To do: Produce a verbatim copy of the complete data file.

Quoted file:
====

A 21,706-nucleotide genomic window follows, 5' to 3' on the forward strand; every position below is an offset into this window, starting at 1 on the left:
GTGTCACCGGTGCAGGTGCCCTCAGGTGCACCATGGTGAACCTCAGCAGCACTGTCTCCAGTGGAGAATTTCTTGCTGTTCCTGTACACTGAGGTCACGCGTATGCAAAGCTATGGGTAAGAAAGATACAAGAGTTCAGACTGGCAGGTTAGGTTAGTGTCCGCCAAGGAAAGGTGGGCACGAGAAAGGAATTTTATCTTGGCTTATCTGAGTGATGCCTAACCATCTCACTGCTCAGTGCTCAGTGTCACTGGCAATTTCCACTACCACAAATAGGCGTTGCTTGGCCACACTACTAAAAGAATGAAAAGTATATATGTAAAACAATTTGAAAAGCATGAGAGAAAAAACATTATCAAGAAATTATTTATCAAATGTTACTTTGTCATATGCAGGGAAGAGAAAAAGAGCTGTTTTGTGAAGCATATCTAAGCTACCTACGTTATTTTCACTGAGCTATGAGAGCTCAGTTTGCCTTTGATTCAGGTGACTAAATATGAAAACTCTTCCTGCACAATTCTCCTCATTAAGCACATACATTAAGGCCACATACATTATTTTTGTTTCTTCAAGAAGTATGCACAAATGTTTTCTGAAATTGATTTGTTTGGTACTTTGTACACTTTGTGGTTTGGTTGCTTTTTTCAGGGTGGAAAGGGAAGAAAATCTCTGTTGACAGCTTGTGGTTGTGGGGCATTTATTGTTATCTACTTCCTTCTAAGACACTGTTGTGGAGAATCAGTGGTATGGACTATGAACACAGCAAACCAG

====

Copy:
A 21,706-nucleotide genomic window follows, 5' to 3' on the forward strand; every position below is an offset into this window, starting at 1 on the left:
GTGTCACCGGTGCAGGTGCCCTCAGGTGCACCATGGTGAACCTCAGCAGCACTGTCTCCAGTGGAGAATTTCTTGCTGTTCCTGTACACTGAGGTCACGCGTATGCAAAGCTATGGGTAAGAAAGATACAAGAGTTCAGACTGGCAGGTTAGGTTAGTGTCCGCCAAGGAAAGGTGGGCACGAGAAAGGAATTTTATCTTGGCTTATCTGAGTGATGCCTAACCATCTCACTGCTCAGTGCTCAGTGTCACTGGCAATTTCCACTACCACAAATAGGCGTTGCTTGGCCACACTACTAAAAGAATGAAAAGTATATATGTAAAACAATTTGAAAAGCATGAGAGAAAAAACATTATCAAGAAATTATTTATCAAATGTTACTTTGTCATATGCAGGGAAGAGAAAAAGAGCTGTTTTGTGAAGCATATCTAAGCTACCTACGTTATTTTCACTGAGCTATGAGAGCTCAGTTTGCCTTTGATTCAGGTGACTAAATATGAAAACTCTTCCTGCACAATTCTCCTCATTAAGCACATACATTAAGGCCACATACATTATTTTTGTTTCTTCAAGAAGTATGCACAAATGTTTTCTGAAATTGATTTGTTTGGTACTTTGTACACTTTGTGGTTTGGTTGCTTTTTTCAGGGTGGAAAGGGAAGAAAATCTCTGTTGACAGCTTGTGGTTGTGGGGCATTTATTGTTATCTACTTCCTTCTAAGACACTGTTGTGGAGAATCAGTGGTATGGACTATGAACACAGCAAACCAG